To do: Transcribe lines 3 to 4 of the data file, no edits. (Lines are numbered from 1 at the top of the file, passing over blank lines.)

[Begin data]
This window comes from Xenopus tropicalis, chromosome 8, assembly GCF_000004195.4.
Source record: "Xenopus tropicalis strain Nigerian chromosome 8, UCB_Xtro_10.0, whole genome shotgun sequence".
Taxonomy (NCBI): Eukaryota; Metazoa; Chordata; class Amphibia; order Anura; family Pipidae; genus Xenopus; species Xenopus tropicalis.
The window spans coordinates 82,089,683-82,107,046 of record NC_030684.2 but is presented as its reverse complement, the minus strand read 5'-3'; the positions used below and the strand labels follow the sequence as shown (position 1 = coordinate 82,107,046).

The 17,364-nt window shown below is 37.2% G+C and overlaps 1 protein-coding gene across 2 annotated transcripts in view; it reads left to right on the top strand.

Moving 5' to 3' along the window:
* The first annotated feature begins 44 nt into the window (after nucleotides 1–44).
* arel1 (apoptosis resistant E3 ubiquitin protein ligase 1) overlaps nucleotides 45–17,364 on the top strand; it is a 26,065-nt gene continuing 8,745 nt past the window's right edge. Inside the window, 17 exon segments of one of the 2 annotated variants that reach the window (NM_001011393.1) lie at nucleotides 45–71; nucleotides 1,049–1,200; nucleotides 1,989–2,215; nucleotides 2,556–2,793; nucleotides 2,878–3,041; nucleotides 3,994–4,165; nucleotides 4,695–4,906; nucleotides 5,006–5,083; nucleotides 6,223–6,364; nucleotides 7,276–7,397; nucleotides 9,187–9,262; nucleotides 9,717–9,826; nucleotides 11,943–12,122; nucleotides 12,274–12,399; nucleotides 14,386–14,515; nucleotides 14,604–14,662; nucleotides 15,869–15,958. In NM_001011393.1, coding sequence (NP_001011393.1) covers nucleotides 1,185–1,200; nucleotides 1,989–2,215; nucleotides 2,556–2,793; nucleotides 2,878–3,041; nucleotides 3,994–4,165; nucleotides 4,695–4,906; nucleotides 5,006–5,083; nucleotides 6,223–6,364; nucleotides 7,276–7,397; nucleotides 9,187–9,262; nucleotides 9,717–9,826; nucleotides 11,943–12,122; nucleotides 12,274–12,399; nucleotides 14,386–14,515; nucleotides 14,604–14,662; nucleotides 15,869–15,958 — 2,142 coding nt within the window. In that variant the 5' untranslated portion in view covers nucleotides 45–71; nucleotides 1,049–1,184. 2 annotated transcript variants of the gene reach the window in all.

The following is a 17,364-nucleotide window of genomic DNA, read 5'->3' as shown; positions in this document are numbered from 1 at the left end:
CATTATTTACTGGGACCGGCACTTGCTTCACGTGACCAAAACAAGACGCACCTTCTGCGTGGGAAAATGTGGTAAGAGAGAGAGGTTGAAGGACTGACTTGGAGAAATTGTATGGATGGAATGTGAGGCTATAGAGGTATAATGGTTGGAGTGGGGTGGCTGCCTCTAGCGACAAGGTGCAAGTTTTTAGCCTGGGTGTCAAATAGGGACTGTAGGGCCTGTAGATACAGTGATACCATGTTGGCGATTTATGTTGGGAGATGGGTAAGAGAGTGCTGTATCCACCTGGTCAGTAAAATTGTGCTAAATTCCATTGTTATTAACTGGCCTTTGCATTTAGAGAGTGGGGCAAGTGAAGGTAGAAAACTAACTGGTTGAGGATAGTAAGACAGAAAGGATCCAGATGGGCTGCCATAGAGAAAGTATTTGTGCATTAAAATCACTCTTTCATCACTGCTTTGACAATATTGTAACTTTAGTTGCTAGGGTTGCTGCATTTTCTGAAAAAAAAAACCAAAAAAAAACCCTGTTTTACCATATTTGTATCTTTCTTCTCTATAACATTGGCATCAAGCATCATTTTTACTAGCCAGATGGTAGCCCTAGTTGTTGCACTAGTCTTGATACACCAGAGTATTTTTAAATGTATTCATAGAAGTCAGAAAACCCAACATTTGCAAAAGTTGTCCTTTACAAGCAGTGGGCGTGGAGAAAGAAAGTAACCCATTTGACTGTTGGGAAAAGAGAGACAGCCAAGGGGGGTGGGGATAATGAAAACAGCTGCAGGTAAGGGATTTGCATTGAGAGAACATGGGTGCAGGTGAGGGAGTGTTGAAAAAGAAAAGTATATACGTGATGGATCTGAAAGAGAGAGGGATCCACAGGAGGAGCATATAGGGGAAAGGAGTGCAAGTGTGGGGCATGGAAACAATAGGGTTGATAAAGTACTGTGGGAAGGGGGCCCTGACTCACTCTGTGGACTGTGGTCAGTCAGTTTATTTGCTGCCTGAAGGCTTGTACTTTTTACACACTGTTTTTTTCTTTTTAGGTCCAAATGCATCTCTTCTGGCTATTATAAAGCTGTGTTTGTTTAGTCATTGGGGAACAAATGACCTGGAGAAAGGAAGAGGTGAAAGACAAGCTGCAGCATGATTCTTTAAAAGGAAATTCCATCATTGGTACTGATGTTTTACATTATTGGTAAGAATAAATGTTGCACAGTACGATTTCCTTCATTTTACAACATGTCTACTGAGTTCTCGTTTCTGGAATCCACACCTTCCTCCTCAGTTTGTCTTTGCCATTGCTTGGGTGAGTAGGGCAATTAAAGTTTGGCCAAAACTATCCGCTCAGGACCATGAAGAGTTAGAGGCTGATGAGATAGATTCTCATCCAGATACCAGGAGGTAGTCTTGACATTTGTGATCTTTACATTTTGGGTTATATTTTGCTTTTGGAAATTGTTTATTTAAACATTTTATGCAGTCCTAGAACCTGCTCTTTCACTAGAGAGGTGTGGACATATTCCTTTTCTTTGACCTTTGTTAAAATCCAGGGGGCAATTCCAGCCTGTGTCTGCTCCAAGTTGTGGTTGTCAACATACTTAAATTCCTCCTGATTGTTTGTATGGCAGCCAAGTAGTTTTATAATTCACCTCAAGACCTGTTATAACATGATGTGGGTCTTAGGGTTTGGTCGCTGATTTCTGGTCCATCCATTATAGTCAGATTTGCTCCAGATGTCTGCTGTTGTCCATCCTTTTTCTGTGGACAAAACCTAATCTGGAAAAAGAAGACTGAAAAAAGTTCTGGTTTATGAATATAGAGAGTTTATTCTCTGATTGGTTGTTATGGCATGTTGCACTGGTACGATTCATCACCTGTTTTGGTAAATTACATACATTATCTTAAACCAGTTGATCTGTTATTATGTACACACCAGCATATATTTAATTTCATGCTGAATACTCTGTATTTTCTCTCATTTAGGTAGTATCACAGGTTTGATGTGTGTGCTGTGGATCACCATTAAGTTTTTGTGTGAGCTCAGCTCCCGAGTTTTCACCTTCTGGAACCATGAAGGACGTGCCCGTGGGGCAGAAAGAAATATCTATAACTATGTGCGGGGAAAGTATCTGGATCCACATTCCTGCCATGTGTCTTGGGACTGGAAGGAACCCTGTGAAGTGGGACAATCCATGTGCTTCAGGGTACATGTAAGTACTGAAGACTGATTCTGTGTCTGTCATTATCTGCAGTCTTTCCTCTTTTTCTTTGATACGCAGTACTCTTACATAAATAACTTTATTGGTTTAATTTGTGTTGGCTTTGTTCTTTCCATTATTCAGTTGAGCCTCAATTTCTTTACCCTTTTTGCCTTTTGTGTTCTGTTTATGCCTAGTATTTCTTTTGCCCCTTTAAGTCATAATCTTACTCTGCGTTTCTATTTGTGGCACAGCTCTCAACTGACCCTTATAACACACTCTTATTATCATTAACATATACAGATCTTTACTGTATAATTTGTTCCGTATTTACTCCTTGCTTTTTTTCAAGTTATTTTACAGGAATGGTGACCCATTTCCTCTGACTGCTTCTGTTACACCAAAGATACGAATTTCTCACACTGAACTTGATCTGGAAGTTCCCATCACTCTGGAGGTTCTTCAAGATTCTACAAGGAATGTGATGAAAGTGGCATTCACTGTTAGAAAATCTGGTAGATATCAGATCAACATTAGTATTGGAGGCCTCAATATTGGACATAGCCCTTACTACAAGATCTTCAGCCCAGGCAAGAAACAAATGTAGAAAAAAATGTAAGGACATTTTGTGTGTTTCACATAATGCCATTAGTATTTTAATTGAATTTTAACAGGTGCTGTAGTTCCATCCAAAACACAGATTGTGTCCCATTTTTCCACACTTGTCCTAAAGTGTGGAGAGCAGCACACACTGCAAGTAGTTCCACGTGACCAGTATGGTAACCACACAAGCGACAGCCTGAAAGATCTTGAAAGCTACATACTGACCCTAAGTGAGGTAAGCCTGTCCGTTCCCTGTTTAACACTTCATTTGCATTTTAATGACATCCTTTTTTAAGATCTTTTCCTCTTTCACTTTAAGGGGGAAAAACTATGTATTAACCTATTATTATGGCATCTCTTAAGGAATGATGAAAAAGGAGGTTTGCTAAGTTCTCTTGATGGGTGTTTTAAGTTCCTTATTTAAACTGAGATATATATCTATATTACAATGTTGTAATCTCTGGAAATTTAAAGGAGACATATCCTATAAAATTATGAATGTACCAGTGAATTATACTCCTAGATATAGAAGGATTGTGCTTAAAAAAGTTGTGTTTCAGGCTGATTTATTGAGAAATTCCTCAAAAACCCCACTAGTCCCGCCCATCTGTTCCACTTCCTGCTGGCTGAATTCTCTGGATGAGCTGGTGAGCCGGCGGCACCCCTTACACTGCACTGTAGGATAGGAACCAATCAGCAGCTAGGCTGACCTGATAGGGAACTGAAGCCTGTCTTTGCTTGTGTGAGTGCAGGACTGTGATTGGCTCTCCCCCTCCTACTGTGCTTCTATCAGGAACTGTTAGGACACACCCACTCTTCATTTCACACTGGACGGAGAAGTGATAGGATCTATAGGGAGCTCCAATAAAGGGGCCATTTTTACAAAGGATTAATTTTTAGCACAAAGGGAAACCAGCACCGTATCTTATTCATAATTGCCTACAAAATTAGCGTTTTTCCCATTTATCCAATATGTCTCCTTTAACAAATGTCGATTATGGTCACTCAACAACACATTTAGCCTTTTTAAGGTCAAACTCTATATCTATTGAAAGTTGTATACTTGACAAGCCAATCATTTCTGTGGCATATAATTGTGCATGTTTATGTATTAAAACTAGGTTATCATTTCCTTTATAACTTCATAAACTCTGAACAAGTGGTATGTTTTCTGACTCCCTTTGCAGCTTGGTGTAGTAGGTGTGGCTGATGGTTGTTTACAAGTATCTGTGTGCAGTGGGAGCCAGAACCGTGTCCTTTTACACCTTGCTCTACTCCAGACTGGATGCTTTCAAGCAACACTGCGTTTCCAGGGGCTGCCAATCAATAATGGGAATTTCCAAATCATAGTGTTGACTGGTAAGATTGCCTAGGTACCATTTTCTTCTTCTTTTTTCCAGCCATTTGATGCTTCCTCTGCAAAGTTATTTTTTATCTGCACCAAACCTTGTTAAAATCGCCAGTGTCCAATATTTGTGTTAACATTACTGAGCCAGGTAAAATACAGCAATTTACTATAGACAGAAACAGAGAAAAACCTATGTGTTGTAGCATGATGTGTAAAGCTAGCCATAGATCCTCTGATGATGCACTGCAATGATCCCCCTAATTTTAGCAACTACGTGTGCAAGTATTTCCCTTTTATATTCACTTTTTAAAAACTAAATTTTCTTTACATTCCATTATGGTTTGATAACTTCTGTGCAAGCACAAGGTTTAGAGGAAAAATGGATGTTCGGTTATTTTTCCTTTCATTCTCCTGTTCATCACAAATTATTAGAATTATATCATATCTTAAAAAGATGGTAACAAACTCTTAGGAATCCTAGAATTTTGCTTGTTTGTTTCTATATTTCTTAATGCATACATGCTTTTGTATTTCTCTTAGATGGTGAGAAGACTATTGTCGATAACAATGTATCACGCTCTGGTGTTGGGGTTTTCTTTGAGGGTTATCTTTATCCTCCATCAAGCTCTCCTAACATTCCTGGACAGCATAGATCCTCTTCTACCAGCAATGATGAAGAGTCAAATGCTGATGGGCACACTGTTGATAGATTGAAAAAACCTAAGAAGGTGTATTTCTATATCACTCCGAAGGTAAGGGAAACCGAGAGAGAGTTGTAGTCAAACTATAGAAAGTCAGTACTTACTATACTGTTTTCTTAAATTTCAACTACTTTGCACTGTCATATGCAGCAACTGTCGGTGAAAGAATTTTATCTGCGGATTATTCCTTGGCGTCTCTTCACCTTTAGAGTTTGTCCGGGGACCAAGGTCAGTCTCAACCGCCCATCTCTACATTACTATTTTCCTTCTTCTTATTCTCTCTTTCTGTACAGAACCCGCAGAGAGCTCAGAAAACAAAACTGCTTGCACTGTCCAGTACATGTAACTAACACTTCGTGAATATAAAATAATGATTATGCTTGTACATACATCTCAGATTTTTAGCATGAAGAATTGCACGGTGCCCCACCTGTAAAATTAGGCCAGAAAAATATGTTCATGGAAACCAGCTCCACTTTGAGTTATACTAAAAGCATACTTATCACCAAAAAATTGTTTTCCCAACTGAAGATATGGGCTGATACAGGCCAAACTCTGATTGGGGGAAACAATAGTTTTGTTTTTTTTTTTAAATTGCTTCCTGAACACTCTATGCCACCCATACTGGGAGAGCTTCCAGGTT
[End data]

Taxonomy (NCBI): Eukaryota; Metazoa; Chordata; class Amphibia; order Anura; family Pipidae; genus Xenopus; species Xenopus tropicalis.
The window spans coordinates 82,089,683-82,107,046 of record NC_030684.2 but is presented as its reverse complement, the minus strand read 5'-3'; the positions used below and the strand labels follow the sequence as shown (position 1 = coordinate 82,107,046).